The sale of Cherokee articles left behind – Trail of Tears

Gold was discovered near Dahlonega, Georgia within the Cherokee lands in 1829. President Andrew Jackson wanted the Cherokee moved East. Congress passed the Indian Removal Bill in May 1830. The Cherokees appealed to the United States Supreme Court without satisfaction, the Court ruling that they had no legal right to bring suit against Georgia laws. The result was widespread plunder and seizure of Cherokee villages, farms, and lands.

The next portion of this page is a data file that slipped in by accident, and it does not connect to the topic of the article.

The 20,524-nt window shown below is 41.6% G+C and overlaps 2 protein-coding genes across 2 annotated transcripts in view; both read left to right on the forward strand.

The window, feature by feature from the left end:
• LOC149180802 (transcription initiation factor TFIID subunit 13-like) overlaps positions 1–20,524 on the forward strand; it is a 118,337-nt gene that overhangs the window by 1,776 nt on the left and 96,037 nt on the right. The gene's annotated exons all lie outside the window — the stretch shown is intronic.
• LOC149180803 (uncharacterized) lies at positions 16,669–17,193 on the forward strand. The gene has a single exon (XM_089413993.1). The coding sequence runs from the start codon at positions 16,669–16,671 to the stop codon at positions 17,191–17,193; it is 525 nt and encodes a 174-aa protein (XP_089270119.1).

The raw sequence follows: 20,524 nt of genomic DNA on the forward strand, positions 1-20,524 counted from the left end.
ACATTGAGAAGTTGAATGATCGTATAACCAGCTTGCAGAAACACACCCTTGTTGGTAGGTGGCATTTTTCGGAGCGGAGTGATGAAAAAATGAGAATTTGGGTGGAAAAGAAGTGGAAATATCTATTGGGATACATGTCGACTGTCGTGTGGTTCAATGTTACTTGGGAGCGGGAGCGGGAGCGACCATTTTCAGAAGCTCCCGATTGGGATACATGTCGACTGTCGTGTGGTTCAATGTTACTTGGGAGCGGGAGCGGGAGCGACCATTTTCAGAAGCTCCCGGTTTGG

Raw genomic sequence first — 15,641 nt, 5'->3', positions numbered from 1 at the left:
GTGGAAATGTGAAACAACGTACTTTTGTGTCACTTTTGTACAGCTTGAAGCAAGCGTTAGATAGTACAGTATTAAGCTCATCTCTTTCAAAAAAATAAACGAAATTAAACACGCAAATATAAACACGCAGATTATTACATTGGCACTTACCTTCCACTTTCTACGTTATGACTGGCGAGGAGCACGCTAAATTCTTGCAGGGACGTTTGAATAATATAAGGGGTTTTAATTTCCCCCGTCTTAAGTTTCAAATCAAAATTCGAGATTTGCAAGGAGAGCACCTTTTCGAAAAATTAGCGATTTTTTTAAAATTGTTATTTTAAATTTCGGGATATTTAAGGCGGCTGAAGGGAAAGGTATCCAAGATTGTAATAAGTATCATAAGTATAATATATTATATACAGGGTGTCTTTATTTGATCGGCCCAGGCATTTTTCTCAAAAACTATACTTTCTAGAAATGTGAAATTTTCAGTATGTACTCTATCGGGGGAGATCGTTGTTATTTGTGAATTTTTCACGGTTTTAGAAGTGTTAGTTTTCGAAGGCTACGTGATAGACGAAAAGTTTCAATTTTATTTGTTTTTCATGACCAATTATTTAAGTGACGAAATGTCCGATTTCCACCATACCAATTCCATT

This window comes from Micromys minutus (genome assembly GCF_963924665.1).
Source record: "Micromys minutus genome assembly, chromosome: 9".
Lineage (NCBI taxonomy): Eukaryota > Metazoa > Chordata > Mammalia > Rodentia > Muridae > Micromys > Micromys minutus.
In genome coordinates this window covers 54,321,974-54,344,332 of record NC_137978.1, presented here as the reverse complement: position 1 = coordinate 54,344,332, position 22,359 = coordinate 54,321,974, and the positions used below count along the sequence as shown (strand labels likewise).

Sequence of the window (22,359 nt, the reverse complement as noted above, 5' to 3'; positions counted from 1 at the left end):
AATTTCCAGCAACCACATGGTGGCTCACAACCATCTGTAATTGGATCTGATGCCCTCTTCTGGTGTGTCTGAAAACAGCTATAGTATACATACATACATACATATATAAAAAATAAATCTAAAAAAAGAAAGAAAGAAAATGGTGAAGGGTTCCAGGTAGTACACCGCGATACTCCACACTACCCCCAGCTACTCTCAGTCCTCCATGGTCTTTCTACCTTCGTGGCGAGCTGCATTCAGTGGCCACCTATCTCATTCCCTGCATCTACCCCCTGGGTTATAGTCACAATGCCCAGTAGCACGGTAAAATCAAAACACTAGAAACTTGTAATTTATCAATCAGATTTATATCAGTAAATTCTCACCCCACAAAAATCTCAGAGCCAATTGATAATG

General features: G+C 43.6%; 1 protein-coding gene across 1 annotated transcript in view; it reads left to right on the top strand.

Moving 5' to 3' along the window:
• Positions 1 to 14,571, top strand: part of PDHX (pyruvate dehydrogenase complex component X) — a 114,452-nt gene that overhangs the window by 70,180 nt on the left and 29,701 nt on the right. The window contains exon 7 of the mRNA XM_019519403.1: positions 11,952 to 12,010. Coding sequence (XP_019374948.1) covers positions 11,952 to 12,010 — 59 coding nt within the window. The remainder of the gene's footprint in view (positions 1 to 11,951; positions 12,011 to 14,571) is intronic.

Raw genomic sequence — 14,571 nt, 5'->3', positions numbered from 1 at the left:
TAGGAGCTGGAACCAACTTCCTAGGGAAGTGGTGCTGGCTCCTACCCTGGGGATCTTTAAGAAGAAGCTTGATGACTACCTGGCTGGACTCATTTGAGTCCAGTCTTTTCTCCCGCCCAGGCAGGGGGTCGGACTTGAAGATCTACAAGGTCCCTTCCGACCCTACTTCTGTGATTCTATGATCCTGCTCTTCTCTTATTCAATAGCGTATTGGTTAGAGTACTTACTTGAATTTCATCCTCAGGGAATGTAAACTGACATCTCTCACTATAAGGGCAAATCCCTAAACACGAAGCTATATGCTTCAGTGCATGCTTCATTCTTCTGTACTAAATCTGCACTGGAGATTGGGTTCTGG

In May and June of 1838, James Hemphill and Joseph Watters sold Cherokee property in Hightower River [Etowah], Floyd County. A notebook was kept listing the Cherokee owner, description of the property and amount it was sold for. Below is a receipt made out to him.

Ending note 2 Cherokee sales

Sample of amounts listed – Buffalow Fish Property

Amt. Brot. Over            27.93

1 Spinning Wheel           1.50

5 Old Chairs                  .50

6 Pot pigs                      .75

1 Basket Tools              1.37

8 Head Stock Cattle      52.25

8  [ditto] Sheep         11.50

6 “ Geese                      1.87

Claim of [? ?]                10.00

On page 1 of his notebook Hemphill writes:

“Hightower river, Floyd County, Georgia.  1837 May 30 Chunoluska property”

Page 1 and 2 cherokee sales

A final page lists the names of the properties from which items were taken:

names Cherokee sales